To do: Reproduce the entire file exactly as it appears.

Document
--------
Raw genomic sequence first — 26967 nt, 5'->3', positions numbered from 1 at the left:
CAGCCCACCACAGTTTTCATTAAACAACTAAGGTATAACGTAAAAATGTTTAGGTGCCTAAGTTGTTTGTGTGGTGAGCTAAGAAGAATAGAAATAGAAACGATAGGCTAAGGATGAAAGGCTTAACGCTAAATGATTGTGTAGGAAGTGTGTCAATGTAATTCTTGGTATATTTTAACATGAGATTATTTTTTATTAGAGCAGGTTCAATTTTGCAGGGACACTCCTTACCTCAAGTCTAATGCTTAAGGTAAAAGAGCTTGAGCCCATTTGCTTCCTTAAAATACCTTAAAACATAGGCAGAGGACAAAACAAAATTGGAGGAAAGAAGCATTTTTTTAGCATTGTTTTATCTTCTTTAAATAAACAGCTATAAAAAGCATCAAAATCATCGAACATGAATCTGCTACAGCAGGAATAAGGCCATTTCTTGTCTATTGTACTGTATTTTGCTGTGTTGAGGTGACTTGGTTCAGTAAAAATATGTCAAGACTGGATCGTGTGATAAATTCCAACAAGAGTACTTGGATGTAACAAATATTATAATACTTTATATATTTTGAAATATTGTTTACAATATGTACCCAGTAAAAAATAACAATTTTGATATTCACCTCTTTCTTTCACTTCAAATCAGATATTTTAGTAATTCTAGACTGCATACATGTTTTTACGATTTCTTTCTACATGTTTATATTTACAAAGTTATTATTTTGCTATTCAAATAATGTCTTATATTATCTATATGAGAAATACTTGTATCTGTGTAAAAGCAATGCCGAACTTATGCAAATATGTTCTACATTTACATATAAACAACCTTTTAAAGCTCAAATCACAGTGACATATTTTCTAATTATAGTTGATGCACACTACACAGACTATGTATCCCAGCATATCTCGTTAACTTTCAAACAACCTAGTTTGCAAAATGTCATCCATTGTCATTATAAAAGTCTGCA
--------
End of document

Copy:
Raw genomic sequence first — 26967 nt, 5'->3', positions numbered from 1 at the left:
CAGCCCACCACAGTTTTCATTAAACAACTAAGGTATAACGTAAAAATGTTTAGGTGCCTAAGTTGTTTGTGTGGTGAGCTAAGAAGAATAGAAATAGAAACGATAGGCTAAGGATGAAAGGCTTAACGCTAAATGATTGTGTAGGAAGTGTGTCAATGTAATTCTTGGTATATTTTAACATGAGATTATTTTTTATTAGAGCAGGTTCAATTTTGCAGGGACACTCCTTACCTCAAGTCTAATGCTTAAGGTAAAAGAGCTTGAGCCCATTTGCTTCCTTAAAATACCTTAAAACATAGGCAGAGGACAAAACAAAATTGGAGGAAAGAAGCATTTTTTTAGCATTGTTTTATCTTCTTTAAATAAACAGCTATAAAAAGCATCAAAATCATCGAACATGAATCTGCTACAGCAGGAATAAGGCCATTTCTTGTCTATTGTACTGTATTTTGCTGTGTTGAGGTGACTTGGTTCAGTAAAAATATGTCAAGACTGGATCGTGTGATAAATTCCAACAAGAGTACTTGGATGTAACAAATATTATAATACTTTATATATTTTGAAATATTGTTTACAATATGTACCCAGTAAAAAATAACAATTTTGATATTCACCTCTTTCTTTCACTTCAAATCAGATATTTTAGTAATTCTAGACTGCATACATGTTTTTACGATTTCTTTCTACATGTTTATATTTACAAAGTTATTATTTTGCTATTCAAATAATGTCTTATATTATCTATATGAGAAATACTTGTATCTGTGTAAAAGCAATGCCGAACTTATGCAAATATGTTCTACATTTACATATAAACAACCTTTTAAAGCTCAAATCACAGTGACATATTTTCTAATTATAGTTGATGCACACTACACAGACTATGTATCCCAGCATATCTCGTTAACTTTCAAACAACCTAGTTTGCAAAATGTCATCCATTGTCATTATAAAAGTCTGCA